inherent to any theater. "At Blind Opera we believe that the blind can see. That is, they see in their own way, if not in our way, with the help of these abilities." Gangopadhyay believes that, for the visually impaired, theater is the best medium for expression of their creative urges. "They respond instinctively; they cannot copy anyone else because they cannot see. Their body language tells the story and hence it is very spontaneous." The cast of Blind Opera challenges the audience too-to judge them on their
They do not feel isolated anymore because they can relate to their fellow performers. As Debashish Das, 18, a partially blind boy, says: "I had to leave my studies after the school finals. I was sitting around at home, doing nothing. Now I feel useful. I belong." It also has a therapeutic effect because their confidence grows as they are able to reach out to the sighted audiences. Marzina Khatun, mother of a young child, echoes the feelings of others when she says they build a bridge between the "seeing" world and the dar'k world of their own.
..•.•.....•_ •.. merits and not condescendingly. In the beginning there was apprehension even among the founders: were the productions going to be considered "artistic," or remain just "productions"? To their credit, the members have earned kudos from Calcutta audiences. All the members take part in the productions, no one is left out and it is very democratic. However, when they conceived the idea of such a group, the foursome did not visualize it as just a performing arts troupe. Though artistic qualities were given due importance, the focus was more on "drama therapy" through which they could communicate better with the world around them. For the members of the troupe, discovering the language of the body is in a way also a journey of the persona. Coming from diverse backgrounds but bound together by the same disability, they have found an outlet for their creativity through the plays.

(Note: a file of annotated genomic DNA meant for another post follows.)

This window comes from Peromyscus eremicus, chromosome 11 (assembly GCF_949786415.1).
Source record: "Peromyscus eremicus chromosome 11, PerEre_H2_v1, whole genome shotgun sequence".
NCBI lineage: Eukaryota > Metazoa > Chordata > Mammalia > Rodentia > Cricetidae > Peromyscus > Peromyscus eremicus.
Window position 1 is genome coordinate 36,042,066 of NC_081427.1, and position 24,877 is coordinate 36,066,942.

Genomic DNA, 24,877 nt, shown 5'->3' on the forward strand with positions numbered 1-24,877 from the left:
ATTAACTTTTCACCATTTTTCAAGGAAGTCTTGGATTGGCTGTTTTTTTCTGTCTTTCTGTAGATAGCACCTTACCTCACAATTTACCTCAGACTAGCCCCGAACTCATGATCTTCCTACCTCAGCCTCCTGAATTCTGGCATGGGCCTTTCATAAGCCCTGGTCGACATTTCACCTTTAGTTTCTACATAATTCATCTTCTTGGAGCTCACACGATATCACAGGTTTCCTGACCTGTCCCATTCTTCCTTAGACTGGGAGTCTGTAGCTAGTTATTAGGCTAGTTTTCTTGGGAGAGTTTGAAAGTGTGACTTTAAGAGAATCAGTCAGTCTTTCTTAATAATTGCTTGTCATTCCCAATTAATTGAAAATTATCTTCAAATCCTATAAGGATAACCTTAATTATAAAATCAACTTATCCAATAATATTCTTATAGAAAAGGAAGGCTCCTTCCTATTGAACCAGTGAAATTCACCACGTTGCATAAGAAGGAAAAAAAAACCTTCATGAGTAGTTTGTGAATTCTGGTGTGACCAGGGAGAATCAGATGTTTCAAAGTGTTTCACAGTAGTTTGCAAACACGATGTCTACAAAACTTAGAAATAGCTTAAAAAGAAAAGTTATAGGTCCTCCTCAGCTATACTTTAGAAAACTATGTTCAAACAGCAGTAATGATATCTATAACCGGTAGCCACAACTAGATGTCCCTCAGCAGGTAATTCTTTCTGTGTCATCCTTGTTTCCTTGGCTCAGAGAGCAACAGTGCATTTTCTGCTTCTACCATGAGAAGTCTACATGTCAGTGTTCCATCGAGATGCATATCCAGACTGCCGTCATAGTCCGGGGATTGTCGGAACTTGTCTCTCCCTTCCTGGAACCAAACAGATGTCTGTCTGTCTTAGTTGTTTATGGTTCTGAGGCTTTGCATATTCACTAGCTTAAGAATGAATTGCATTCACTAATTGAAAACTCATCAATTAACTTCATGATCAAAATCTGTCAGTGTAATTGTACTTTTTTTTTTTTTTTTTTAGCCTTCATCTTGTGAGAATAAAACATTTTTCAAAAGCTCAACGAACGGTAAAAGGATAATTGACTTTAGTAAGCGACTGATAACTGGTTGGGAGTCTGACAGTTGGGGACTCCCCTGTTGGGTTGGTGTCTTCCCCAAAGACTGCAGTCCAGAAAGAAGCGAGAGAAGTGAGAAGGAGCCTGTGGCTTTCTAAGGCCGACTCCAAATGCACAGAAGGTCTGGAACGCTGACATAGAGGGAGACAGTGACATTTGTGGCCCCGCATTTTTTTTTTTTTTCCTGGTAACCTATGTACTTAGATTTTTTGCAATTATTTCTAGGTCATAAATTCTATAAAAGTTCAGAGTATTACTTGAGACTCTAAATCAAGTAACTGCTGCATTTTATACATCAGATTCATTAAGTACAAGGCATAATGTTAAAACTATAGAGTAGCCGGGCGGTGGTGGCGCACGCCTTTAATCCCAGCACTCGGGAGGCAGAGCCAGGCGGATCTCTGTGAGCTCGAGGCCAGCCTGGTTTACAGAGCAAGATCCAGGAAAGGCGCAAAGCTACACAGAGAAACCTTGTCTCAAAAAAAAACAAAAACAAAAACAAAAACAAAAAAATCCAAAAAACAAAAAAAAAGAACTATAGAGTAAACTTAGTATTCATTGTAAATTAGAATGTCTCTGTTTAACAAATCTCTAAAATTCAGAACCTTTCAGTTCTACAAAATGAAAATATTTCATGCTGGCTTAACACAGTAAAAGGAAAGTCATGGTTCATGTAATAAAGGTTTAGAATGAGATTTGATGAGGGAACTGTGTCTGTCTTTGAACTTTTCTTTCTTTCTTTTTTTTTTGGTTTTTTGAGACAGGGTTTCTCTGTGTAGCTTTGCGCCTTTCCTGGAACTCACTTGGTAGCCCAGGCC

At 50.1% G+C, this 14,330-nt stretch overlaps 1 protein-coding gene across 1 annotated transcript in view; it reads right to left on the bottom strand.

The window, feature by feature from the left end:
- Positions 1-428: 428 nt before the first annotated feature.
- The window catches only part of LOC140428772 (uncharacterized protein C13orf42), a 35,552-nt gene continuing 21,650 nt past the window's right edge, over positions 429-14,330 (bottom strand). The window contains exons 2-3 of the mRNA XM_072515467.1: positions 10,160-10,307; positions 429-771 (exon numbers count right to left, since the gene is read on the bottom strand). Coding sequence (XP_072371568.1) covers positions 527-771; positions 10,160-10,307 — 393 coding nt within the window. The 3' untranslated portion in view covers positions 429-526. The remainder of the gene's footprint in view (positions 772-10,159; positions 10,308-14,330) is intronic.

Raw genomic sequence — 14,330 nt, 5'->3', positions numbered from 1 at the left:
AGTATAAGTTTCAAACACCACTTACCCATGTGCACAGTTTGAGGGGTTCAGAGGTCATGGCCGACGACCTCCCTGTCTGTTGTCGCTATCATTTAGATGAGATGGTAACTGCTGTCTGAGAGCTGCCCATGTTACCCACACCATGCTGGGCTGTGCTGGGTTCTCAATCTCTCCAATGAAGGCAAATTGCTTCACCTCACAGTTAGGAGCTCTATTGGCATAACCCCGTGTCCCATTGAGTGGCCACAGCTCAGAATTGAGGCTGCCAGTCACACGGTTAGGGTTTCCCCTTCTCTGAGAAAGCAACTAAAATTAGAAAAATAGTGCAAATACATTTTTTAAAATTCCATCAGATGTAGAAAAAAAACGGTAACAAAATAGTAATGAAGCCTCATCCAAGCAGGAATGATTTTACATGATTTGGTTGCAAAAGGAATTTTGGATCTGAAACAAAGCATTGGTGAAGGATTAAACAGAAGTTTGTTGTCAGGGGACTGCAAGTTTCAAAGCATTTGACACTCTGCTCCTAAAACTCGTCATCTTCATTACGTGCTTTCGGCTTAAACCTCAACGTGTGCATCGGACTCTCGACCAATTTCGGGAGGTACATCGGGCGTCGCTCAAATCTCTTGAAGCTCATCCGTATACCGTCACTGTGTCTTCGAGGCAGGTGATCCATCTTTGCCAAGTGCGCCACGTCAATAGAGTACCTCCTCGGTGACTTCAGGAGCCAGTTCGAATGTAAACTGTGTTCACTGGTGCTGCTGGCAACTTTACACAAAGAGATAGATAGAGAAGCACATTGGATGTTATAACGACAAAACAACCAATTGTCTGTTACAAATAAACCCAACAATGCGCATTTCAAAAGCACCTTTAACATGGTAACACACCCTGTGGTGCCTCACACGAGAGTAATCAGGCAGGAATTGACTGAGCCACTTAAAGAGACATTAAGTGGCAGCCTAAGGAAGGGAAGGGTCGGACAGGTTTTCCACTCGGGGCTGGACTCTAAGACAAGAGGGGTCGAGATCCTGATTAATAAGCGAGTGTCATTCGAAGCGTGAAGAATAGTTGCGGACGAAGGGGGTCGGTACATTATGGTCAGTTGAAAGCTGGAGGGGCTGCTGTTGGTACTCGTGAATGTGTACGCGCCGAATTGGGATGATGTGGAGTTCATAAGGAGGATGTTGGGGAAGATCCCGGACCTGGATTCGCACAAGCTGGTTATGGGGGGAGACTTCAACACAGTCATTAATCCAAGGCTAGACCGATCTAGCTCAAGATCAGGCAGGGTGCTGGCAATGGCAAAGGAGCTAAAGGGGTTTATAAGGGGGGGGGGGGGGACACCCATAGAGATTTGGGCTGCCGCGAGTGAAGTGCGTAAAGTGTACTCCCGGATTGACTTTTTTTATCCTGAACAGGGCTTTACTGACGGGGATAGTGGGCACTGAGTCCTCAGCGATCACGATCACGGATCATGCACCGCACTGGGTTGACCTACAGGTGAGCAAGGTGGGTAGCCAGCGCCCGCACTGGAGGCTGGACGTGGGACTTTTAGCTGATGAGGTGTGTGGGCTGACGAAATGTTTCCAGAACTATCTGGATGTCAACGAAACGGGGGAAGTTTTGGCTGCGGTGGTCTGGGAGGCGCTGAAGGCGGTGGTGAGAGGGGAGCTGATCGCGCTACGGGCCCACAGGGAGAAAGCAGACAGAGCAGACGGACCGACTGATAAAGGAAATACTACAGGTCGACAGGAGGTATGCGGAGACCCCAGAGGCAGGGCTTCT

Blind Opera members (from left) Samir Ghoshal, Pallav Haldar and Subhas Deyactout main characters in Rabindranath Tagore splay Raktakarabi, while other members of the troupe portray the kings security forces in the background.
They sing, they dance, and they experience joy. The joy of being able to communicate, both at the personal level and to the audience, is so great that they do not mind coming from afar to the venue in the evening, even traveling two to three hours in crowded buses and trains. Sometimes during rehearsals, they stay late. Blind Opera does not stand isolated from other disabled groups, either. Since 2000, it has been organizing Pratibondhi a Prantik Natyotsav, a theater festival of the disabled and marginal. "By the marginal," says Pramanik, "we mean those discarded or ignored by society, like street kids, children of sex workers, etc., who do not get an opportunity to perform on a common platform." One day of the festival is marked as a paan-supari utsav (betel nut festival). On this day, different groups exchange the traditional symbols offriendship, an effort